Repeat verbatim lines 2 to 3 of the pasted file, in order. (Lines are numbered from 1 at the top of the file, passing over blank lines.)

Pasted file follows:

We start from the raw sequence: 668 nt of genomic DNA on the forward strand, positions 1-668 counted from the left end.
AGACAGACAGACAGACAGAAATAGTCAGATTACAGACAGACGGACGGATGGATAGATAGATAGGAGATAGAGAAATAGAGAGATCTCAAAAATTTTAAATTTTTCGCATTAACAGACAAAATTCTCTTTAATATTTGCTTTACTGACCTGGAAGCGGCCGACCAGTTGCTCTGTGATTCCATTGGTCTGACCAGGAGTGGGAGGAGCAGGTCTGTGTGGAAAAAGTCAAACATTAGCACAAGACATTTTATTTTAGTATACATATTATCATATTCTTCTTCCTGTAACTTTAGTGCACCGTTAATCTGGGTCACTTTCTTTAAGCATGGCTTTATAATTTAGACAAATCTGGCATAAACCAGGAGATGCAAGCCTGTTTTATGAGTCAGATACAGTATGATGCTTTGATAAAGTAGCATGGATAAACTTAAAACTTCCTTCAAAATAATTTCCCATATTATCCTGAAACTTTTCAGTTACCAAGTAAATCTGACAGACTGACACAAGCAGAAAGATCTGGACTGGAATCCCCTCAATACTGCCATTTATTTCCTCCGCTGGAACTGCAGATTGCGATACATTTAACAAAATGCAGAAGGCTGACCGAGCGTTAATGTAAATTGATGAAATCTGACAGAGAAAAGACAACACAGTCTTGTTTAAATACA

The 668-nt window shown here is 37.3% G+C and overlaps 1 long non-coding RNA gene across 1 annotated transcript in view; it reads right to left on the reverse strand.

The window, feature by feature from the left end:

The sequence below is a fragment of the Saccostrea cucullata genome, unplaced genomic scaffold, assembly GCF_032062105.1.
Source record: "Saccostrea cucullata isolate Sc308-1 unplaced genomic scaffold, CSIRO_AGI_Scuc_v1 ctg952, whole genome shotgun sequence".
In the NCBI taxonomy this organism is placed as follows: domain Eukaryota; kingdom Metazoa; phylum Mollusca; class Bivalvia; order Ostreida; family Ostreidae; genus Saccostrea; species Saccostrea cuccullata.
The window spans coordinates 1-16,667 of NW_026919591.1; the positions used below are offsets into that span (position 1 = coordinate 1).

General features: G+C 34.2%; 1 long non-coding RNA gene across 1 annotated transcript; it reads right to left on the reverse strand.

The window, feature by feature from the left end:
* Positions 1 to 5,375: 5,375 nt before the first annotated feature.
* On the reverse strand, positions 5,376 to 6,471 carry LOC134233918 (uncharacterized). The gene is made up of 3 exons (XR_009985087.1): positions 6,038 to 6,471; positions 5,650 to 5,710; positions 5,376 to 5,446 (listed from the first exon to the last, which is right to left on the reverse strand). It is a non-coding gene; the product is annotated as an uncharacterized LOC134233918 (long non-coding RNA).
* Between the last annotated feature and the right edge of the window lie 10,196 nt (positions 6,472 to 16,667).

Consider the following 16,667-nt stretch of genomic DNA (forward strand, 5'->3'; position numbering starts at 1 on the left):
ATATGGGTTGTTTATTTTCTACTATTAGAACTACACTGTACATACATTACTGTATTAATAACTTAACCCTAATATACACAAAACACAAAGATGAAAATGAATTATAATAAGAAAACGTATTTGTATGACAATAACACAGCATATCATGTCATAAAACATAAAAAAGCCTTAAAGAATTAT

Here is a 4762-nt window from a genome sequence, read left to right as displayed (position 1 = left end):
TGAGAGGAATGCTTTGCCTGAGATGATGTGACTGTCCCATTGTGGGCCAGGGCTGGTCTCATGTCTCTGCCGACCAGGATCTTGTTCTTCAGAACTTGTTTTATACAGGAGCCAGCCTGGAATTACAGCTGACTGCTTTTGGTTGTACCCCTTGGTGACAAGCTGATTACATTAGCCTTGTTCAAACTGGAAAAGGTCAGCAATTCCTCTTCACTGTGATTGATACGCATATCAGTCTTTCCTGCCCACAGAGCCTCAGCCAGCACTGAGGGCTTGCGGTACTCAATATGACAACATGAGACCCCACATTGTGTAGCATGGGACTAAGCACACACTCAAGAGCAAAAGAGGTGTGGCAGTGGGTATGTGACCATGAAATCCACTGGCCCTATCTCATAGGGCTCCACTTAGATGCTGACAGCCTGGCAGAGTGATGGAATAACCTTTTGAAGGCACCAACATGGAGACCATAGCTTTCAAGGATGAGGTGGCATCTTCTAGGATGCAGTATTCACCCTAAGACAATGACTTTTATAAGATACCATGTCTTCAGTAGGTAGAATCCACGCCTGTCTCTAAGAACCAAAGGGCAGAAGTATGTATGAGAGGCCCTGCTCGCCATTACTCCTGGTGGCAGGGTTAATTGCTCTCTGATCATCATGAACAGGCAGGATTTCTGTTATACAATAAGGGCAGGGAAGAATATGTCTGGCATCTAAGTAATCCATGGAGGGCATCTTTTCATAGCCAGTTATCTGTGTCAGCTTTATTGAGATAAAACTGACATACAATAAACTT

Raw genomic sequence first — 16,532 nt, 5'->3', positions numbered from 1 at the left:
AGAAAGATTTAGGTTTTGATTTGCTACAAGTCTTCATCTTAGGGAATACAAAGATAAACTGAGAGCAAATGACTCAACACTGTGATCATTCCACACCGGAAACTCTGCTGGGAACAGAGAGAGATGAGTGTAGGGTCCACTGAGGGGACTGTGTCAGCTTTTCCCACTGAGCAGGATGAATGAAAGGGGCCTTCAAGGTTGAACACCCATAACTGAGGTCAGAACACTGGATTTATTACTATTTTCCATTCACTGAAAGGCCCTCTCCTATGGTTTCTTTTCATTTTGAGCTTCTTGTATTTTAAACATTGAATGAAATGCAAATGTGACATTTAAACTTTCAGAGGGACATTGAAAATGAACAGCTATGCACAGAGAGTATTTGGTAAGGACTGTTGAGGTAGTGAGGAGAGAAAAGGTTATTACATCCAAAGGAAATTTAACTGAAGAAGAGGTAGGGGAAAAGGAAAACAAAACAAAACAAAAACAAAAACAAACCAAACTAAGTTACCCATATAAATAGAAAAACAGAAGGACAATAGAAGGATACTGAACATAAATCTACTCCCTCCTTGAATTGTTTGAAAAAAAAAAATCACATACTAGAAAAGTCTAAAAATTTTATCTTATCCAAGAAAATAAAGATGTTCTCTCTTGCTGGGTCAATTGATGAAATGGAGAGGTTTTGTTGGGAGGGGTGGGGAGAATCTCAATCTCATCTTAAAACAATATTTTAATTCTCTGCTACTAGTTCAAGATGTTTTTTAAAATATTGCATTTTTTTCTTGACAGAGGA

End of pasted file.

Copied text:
AGACAGACAGACAGACAGAAATAGTCAGATTACAGACAGACGGACGGATGGATAGATAGATAGGAGATAGAGAAATAGAGAGATCTCAAAAATTTTAAATTTTTCGCATTAACAGACAAAATTCTCTTTAATATTTGCTTTACTGACCTGGAAGCGGCCGACCAGTTGCTCTGTGATTCCATTGGTCTGACCAGGAGTGGGAGGAGCAGGTCTGTGTGGAAAAAGTCAAACATTAGCACAAGACATTTTATTTTAGTATACATATTATCATATTCTTCTTCCTGTAACTTTAGTGCACCGTTAATCTGGGTCACTTTCTTTAAGCATGGCTTTATAATTTAGACAAATCTGGCATAAACCAGGAGATGCAAGCCTGTTTTATGAGTCAGATACAGTATGATGCTTTGATAAAGTAGCATGGATAAACTTAAAACTTCCTTCAAAATAATTTCCCATATTATCCTGAAACTTTTCAGTTACCAAGTAAATCTGACAGACTGACACAAGCAGAAAGATCTGGACTGGAATCCCCTCAATACTGCCATTTATTTCCTCCGCTGGAACTGCAGATTGCGATACATTTAACAAAATGCAGAAGGCTGACCGAGCGTTAATGTAAATTGATGAAATCTGACAGAGAAAAGACAACACAGTCTTGTTTAAATACA

The 668-nt window shown here is 37.3% G+C and overlaps 1 long non-coding RNA gene across 1 annotated transcript in view; it reads right to left on the reverse strand.